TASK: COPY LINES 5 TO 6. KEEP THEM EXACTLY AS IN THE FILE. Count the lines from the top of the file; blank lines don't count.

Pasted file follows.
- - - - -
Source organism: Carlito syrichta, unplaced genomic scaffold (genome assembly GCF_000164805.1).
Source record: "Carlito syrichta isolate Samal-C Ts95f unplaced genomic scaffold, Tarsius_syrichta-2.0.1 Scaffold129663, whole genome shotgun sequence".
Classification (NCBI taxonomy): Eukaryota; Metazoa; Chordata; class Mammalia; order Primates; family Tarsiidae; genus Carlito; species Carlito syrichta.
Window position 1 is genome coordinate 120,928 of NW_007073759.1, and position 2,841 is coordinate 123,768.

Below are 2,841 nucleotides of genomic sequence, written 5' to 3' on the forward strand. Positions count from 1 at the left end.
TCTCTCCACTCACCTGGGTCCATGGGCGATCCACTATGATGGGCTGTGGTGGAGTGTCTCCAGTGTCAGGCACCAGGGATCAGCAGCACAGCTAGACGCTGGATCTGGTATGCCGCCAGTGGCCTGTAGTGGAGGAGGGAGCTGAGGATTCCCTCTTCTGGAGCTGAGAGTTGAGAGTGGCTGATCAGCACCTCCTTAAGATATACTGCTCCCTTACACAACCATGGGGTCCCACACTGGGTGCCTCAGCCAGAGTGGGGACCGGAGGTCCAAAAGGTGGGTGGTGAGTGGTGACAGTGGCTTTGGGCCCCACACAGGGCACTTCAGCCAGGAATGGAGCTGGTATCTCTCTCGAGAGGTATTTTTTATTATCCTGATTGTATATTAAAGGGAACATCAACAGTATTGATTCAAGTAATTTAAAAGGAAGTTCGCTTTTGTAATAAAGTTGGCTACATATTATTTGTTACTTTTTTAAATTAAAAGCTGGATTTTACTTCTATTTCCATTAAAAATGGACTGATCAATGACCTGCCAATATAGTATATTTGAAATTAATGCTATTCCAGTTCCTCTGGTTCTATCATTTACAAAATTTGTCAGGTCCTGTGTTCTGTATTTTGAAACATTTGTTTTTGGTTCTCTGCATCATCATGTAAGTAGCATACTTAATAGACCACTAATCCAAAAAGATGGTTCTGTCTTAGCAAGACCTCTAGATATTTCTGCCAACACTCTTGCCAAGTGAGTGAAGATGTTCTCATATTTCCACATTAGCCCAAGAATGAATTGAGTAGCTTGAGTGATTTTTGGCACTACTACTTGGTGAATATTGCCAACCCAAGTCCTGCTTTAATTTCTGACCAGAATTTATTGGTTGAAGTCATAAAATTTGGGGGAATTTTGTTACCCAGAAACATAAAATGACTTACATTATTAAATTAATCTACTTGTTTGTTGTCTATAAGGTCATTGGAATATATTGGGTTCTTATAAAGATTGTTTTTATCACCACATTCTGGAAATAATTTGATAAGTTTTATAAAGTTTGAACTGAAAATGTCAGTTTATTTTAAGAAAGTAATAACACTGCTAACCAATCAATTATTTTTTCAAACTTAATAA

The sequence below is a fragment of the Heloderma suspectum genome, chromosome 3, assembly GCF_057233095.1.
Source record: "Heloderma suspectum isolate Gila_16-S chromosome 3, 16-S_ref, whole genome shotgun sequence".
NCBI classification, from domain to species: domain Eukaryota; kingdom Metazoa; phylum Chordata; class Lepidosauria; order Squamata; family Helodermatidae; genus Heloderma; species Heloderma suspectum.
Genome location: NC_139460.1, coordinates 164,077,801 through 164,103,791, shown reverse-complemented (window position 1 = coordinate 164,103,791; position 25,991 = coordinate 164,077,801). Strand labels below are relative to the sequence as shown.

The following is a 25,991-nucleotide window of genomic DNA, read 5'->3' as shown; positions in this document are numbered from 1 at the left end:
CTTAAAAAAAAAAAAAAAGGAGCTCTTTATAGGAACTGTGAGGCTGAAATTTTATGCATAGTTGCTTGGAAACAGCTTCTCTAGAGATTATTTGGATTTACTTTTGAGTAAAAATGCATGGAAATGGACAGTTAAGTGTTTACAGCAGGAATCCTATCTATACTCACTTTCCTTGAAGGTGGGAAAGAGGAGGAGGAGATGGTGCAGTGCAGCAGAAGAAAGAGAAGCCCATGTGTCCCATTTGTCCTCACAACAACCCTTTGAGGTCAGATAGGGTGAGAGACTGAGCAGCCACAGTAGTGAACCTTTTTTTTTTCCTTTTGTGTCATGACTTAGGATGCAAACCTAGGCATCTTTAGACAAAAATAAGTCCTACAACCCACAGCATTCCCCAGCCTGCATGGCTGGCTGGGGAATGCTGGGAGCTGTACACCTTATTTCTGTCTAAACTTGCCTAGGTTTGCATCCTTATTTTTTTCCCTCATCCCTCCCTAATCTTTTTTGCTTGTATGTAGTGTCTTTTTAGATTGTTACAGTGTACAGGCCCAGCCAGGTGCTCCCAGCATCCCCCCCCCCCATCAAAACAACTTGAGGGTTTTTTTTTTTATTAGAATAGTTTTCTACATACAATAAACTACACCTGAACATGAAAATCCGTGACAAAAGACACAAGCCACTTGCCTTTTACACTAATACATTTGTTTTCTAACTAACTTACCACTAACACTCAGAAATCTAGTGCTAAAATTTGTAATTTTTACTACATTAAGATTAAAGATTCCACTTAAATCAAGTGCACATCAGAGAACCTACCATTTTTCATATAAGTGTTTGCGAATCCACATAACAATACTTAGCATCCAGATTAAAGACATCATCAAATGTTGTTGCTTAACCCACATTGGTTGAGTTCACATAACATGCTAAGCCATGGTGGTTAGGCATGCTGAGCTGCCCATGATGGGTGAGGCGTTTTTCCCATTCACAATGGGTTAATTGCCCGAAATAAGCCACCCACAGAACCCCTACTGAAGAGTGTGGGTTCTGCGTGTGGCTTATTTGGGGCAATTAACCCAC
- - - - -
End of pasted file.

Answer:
Below are 2,841 nucleotides of genomic sequence, written 5' to 3' on the forward strand. Positions count from 1 at the left end.
TCTCTCCACTCACCTGGGTCCATGGGCGATCCACTATGATGGGCTGTGGTGGAGTGTCTCCAGTGTCAGGCACCAGGGATCAGCAGCACAGCTAGACGCTGGATCTGGTATGCCGCCAGTGGCCTGTAGTGGAGGAGGGAGCTGAGGATTCCCTCTTCTGGAGCTGAGAGTTGAGAGTGGCTGATCAGCACCTCCTTAAGATATACTGCTCCCTTACACAACCATGGGGTCCCACACTGGGTGCCTCAGCCAGAGTGGGGACCGGAGGTCCAAAAGGTGGGTGGTGAGTGGTGACAGTGGCTTTGGGCCCCACACAGGGCACTTCAGCCAGGAATGGAGCTGGTATCTCTCTCGAGAGGTATTTTTTATTATCCTGATTGTATATTAAAGGGAACATCAACAGTATTGATTCAAGTAATTTAAAAGGAAGTTCGCTTTTGTAATAAAGTTGGCTACATATTATTTGTTACTTTTTTAAATTAAAAGCTGGATTTTACTTCTATTTCCATTAAAAATGGACTGATCAATGACCTGCCAATATAGTATATTTGAAATTAATGCTATTCCAGTTCCTCTGGTTCTATCATTTACAAAATTTGTCAGGTCCTGTGTTCTGTATTTTGAAACATTTGTTTTTGGTTCTCTGCATCATCATGTAAGTAGCATACTTAATAGACCACTAATCCAAAAAGATGGTTCTGTCTTAGCAAGACCTCTAGATATTTCTGCCAACACTCTTGCCAAGTGAGTGAAGATGTTCTCATATTTCCACATTAGCCCAAGAATGAATTGAGTAGCTTGAGTGATTTTTGGCACTACTACTTGGTGAATATTGCCAACCCAAGTCCTGCTTTAATTTCTGACCAGAATTTATTGGTTGAAGTCATAAAATTTGGGGGAATTTTGTTACCCAGAAACATAAAATGACTTACATTATTAAATTAATCTACTTGTTTGTTGTCTATAAGGTCATTGGAATATATTGGGTTCTTATAAAGATTGTTTTTATCACCACATTCTGGAAATAATTTGATAAGTTTTATAAAGTTTGAACTGAAAATGTCAGTTTATTTTAAGAAAGTAATAACACTGCTAACCAATCAATTATTTTTTCAAACTTAATAA